Pakistan reported its first coronavirus infection on February 26, 2020, and, according to the data available at the time, it was feared that the mortality rate would be higher in provinces which have urban centres with high levels of air pollution. However, as the situation evolved, Khyber Pakhtunkhwa (K-P) reported the highest mortality rate, which was often attributed to a range of explanations, but one explanation that remained curiously absent was air pollution. This was due to the fact that in the summer season the concentration of air pollutants is comparatively low. On June 13th, Pakistan reported its highest number of Covid-19 cases, but by July the cases of local transmissions had plummeted in the country.
As a result, life returned to ‘normal’, and the high recovery rates across the country led people to believe that Pakistan had successfully tackled Covid-19. However, fast forward three months, Pakistan is now expecting the second wave of Covid-19 in the winter season. It is speculated now that the infections and mortality rates will be different to what Pakistan experienced during the first wave in the summer. Prime Minister Imran Khan, while addressing an award ceremony of Clean Green Pakistan Index in Islamabad, requested people “to exercise social distancing and self-discipline as a high level of pollution is contributing to the rising number of coronavirus cases”.
The concentration of PM2.5 in the air at 10 µg/m3 is rendered to be safe as per the World Health Organisation (WHO) Air Quality Guidelines. However, Pakistan has an annual average of PM2.5 of 65.81µg/m3, and was hence ranked as the second most polluted country in the IQAir AirVisual 2019 World Air Quality Report. The report also highlighted that the cities with high air pollution levels observe ten times more annual hours in the highest US AQI bracket (250.4 µg/m3) than in the US AQI bracket which meets the WHO annual target (<10 µg/m3). With the approaching winter, Pakistan is destined for another smog episode linked to the high pollutant concentrations due to waste crop burning, vehicular and industrial emissions, increased fuel burning for space heating, and smoke from brick kilns and a confluence of natural temperature inversion.
The impact of air pollution on the immune system has been widely researched, and it has been proven that it not only impacts immunity of the body but it is also associated with the exacerbation of pulmonary diseases. Moreover, the presence of high PM and nitrogen dioxide in the air is also linked to an increase in the spread of the virus since they can act as vectors which increase the number of receptors by 100 folds in the lungs to which the virus binds. Therefore, citizens who have lived in cities with poor air quality often have weakened immune defences and damaged lungs; hence rendering them more susceptible to the impacts of Covid-19. The study also proves that chronic lung exposure to nitrogen dioxide acts as a potent oxidant depleting anti-oxidant stores, leading to impaired tissue defences which may also favour pulmonary damage in Covid-19 patients. This can further give rise to the number of individuals contracting the virus and inundate the already struggling healthcare system.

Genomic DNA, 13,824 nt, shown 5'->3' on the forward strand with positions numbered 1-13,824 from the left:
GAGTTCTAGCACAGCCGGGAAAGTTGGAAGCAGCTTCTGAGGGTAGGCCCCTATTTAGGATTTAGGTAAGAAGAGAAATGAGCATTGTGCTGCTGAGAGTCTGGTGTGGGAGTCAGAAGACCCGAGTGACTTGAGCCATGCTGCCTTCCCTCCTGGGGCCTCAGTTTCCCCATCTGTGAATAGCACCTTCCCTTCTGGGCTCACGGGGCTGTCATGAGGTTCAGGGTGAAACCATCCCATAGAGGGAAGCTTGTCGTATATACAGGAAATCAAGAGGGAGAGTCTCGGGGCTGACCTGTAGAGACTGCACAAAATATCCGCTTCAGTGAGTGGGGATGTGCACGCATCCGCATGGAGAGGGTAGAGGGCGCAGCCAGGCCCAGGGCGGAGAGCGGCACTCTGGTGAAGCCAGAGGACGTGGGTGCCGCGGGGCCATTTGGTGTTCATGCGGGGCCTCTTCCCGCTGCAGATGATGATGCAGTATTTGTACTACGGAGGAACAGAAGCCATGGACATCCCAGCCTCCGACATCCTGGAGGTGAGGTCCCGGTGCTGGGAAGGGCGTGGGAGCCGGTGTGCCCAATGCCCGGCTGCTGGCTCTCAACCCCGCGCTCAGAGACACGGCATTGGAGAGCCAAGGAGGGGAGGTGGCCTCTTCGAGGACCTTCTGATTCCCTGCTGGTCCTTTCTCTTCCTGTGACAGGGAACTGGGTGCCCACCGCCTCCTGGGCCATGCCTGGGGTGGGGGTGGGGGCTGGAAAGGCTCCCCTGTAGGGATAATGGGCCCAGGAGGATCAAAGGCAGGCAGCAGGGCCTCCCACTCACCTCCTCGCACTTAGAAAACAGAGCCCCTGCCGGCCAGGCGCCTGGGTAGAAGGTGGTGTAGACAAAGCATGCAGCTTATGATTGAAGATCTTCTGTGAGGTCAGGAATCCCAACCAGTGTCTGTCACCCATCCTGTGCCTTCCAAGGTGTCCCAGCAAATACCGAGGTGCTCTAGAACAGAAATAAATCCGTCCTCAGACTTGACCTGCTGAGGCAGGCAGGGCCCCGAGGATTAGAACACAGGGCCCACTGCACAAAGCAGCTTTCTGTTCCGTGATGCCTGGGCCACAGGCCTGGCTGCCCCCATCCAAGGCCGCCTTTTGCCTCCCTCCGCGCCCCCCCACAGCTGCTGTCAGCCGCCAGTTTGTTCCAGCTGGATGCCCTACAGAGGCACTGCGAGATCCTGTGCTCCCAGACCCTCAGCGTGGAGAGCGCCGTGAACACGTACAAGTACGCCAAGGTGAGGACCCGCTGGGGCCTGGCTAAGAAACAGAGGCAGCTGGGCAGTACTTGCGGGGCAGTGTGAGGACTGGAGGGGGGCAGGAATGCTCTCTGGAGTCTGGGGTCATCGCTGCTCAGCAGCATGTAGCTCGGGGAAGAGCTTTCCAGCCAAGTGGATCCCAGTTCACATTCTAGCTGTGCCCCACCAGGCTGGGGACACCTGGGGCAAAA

At an individual level, it is needed now more than ever for every citizen to take Covid-19 seriously and to follow the SOPs. As things currently stand, prevention remains the key. At the governmental level, certain initiatives have been recorded in the past two years to curb the high pollutant levels in the country, especially after the winter smog episode of 2019. The government terminated the functioning of factories in 12 highly polluted districts for two months in the winter to reduce smog levels, and influenced brick kiln owners to transition to cleaner technologies. The government also announced the Electric Vehicle Policy in December 2019 to combat the emissions from the transport sector causing air pollution and greenhouse gas emissions, and in August 2020 the import of Euro-V standard fuel started in Pakistan. With these initiatives there is a need for the implementation of a clean air programme at the federal level, with an aim to improve the technical capacity of the country to record credible air pollution data to pin-point the sources of air pollution and take action against them. The Ministry of Climate Change has been involved in the revision of the Pakistan Clean Air Programme 2020 that emphasises the enhanced roles of the provinces on environment-related issues following the 18th Amendment to the Constitution. The pandemic has further highlighted how vital it is for Pakistan to implement the clean air programme.
While all these initiatives are positive steps in the right direction, their successes will be dictated by a strict implementation and adherence by the population. It becomes imperative for the citizens to play their role in ensuring that the potential exacerbation of the Covid-19 crisis due to the seasonal smog is countered by curbing activities that could facilitate the smog, while also ensuring a safety first approach by following the SOPs.